Cancel culture, or online shaming is a growing online phenomenon in modern society, especially on social media platforms such as Twitter. Often associated with the far-left, cancel culture seeks to silence, ‘cancel’ and abolish public figures or entities after they have transgressed perhaps via offensive or problematic remarks. Social media is a powerful platform for social justice, allowing much needed social reform to take place. Holding people accountable for racist actions and remarks, spreading awareness for movements such as black lives matter, the LGBTQ+ community, climate change and the #MeToo movement all promote real and justifiable change. However, some instances of ‘cancel culture’ blur the lines between cultural reform and bullying. So, when does cancel culture go too far?
Dictionary.com defines cancel culture as: ‘Cancel culture refers to the popular practice of withdrawing support for (cancelling) public figures and companies after they have done or said something considered objectionable or offensive. Cancel culture is generally discussed as being performed on social media in the form of group shaming.’
The viral #MeToo movement, held sexual predators accountable, exposing thousands of cases of sexual assault and allowing long-buried voices of women to be heard, it drew the eyes of the world to the common treatment of women. Statistics such as 1 in 5 are raped, 1 in 5 college women assaulted became more well-known. Social reform is a noble cause and recent BLM protests, both online and offline, following the death of George Floyd have been a powerful force that have promoted change in both policy and attitude.
However, cancel culture is targeting not only much needed areas of change, but has on several occasions cancelled those for seemingly minor faults – if any faults at all. Huffington Post reports: ‘recently, Killing Eve actress Jodie Comer was effectively “cancelled”, following rumours she’s dating a Trump supporter. There was even a hashtag: the #jodiecomerisoverparty.’ It is quite common to find that some social media users involved in ‘cancelling’ go as far as to send death, abuse and rape threats to the targeted party. After one social media witch hunt, Love Island presenter Caroline Flack committed suicide.
Recently, prominent figures signed an open letter defending freedom of speech and protesting against the often out of hand witch-hunts that cancel culture prompts. The letter entitled, ‘A Letter on Justice and Open Debate’ was published on Harper’s website on July 7th 2020 and signed by 153 figures, including Margaret Atwood, J. K. Rowling, Fareed Zakaria, and Malcolm Gladwell. The letter looks to expose and move away from the colloquially dubbed cancel culture that silences debates via “an intolerance of opposing views, a vogue for public shaming and ostracism, and the tendency to dissolve complex policy issues in a blinding moral certainty.” Ultimately arguing that cancel culture is a threat to liberal and democratic society. Writers and artists should have the freedom to explore topics without fear of losing their livelihoods. Arguing that the way to deal with controversial opinions is through debate and persuasion rather than silencing or ‘cancelling’.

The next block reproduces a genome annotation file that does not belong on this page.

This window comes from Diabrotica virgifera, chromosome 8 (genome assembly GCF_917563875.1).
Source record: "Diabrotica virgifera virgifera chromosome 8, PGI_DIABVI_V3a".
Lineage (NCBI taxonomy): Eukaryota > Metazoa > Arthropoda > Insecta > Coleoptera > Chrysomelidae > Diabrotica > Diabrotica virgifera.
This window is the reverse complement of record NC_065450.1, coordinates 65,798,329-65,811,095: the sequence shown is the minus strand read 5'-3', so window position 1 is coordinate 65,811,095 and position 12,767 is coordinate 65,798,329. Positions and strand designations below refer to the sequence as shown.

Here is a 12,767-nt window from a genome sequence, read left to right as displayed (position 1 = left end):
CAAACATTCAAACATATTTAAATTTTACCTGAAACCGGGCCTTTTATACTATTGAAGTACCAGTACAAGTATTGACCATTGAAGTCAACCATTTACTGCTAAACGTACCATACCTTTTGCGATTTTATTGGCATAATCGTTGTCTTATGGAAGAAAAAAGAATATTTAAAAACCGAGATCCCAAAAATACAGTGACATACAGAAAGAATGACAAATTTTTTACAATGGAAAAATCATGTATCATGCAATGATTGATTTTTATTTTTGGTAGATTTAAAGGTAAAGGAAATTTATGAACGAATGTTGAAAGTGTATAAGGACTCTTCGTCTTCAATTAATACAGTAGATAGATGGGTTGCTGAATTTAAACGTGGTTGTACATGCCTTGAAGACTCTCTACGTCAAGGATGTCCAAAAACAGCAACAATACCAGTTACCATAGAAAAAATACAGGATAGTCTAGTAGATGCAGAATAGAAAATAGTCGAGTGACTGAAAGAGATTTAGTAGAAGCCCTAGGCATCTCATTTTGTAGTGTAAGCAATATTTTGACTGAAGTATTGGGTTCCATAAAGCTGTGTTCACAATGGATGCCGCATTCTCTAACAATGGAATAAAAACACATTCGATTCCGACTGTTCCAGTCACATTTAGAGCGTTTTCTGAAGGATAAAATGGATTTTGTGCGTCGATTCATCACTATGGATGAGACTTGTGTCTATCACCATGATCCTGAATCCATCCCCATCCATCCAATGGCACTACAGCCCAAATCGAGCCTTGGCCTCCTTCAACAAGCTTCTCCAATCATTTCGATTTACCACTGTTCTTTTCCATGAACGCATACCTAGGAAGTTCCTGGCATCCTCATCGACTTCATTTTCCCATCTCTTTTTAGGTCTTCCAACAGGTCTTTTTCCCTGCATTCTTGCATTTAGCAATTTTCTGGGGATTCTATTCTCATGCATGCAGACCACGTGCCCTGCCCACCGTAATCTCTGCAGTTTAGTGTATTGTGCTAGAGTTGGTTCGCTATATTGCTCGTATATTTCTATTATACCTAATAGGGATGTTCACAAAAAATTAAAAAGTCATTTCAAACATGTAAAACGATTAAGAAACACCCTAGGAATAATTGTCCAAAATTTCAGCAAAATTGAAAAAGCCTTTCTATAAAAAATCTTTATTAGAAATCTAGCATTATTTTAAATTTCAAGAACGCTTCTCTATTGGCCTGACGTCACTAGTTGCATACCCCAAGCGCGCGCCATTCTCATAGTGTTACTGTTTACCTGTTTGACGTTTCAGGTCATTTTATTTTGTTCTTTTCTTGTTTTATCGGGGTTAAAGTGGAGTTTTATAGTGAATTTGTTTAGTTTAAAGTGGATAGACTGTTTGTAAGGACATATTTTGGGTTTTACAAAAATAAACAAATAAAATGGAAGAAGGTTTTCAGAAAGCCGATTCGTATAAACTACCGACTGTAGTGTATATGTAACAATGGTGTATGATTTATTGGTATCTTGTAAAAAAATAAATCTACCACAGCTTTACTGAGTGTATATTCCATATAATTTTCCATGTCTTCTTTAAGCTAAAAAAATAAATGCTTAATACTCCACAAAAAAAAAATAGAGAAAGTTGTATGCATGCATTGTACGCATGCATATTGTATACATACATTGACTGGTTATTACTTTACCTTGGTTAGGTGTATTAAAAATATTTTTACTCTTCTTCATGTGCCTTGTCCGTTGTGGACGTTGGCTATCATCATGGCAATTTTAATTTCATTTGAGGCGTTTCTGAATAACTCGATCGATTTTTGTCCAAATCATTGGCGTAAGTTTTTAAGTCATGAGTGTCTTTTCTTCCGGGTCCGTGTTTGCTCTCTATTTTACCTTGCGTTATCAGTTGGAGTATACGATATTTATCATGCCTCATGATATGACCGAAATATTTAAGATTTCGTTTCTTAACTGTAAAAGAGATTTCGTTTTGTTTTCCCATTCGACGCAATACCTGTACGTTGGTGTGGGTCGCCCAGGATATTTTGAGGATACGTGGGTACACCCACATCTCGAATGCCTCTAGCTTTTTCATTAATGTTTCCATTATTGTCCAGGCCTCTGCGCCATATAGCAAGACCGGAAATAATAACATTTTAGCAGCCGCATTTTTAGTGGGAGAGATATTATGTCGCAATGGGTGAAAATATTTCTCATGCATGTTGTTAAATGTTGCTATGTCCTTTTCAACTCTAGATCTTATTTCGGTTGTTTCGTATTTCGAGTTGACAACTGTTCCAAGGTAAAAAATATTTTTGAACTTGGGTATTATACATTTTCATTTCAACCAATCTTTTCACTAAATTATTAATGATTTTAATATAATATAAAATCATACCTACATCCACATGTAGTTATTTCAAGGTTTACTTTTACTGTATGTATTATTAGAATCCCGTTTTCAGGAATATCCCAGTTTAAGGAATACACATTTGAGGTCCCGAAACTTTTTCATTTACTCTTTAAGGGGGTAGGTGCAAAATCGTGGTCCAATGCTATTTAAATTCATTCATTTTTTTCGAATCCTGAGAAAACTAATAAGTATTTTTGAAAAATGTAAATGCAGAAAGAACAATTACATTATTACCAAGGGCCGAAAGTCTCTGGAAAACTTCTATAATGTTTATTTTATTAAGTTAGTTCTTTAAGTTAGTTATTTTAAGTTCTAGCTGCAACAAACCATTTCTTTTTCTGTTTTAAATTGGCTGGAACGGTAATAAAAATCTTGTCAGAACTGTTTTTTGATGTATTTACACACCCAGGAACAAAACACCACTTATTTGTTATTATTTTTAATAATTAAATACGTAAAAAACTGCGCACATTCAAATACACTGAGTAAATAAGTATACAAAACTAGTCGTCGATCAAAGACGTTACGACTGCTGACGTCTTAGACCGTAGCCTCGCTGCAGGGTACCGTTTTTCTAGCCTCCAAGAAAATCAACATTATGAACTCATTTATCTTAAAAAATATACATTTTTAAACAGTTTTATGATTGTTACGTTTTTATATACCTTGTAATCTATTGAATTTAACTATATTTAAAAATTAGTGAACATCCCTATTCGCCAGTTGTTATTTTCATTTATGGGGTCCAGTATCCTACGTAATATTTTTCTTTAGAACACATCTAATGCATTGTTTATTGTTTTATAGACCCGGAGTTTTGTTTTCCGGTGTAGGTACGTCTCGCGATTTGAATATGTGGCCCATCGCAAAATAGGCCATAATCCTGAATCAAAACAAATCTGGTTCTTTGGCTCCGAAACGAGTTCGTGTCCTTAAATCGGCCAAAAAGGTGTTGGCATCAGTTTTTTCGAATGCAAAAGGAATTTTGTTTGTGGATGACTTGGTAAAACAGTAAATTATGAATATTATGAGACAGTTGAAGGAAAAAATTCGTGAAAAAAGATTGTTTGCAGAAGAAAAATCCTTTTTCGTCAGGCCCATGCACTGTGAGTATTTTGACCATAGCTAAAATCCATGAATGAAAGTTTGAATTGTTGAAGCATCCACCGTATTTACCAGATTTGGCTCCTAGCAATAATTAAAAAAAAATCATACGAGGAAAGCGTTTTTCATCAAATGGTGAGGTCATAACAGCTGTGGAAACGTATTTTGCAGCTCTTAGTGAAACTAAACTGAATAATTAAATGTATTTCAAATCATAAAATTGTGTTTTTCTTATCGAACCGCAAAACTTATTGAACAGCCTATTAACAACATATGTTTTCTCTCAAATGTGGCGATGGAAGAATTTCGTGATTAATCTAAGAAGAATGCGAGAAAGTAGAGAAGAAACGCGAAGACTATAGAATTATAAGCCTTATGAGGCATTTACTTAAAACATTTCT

The letter, on Harper’s opens:
‘Our cultural institutions are facing a moment of trial. Powerful protests for racial and social justice are leading to overdue demands for police reform, along with wider calls for greater equality and inclusion across our society, not least in higher education, journalism, philanthropy, and the arts. But this needed reckoning has also intensified a new set of moral attitudes and political commitments that tend to weaken our norms of open debate and toleration of differences in favor of ideological conformity. As we applaud the first development, we also raise our voices against the second. The forces of illiberalism are gaining strength throughout the world and have a powerful ally in Donald Trump, who represents a real threat to democracy. But resistance must not be allowed to harden into its own brand of dogma or coercion—which right-wing demagogues are already exploiting. The democratic inclusion we want can be achieved only if we speak out against the intolerant climate that has set in on all sides.’
Going on to argue that the freedom to exchange ideas is central to liberal society, but the ostracism initiated after perceived transgressions is limiting the ability to discuss and debate important topics. Stating that: ‘Editors are fired for running controversial pieces; books are withdrawn for alleged inauthenticity; journalists are barred from writing on certain topics; professors are investigated for quoting works of literature in class; a researcher is fired for circulating a peer-reviewed academic study; and the heads of organizations are ousted for what are sometimes just clumsy mistakes. Whatever the arguments around each particular incident, the result has been to steadily narrow the boundaries of what can be said without the threat of reprisal.’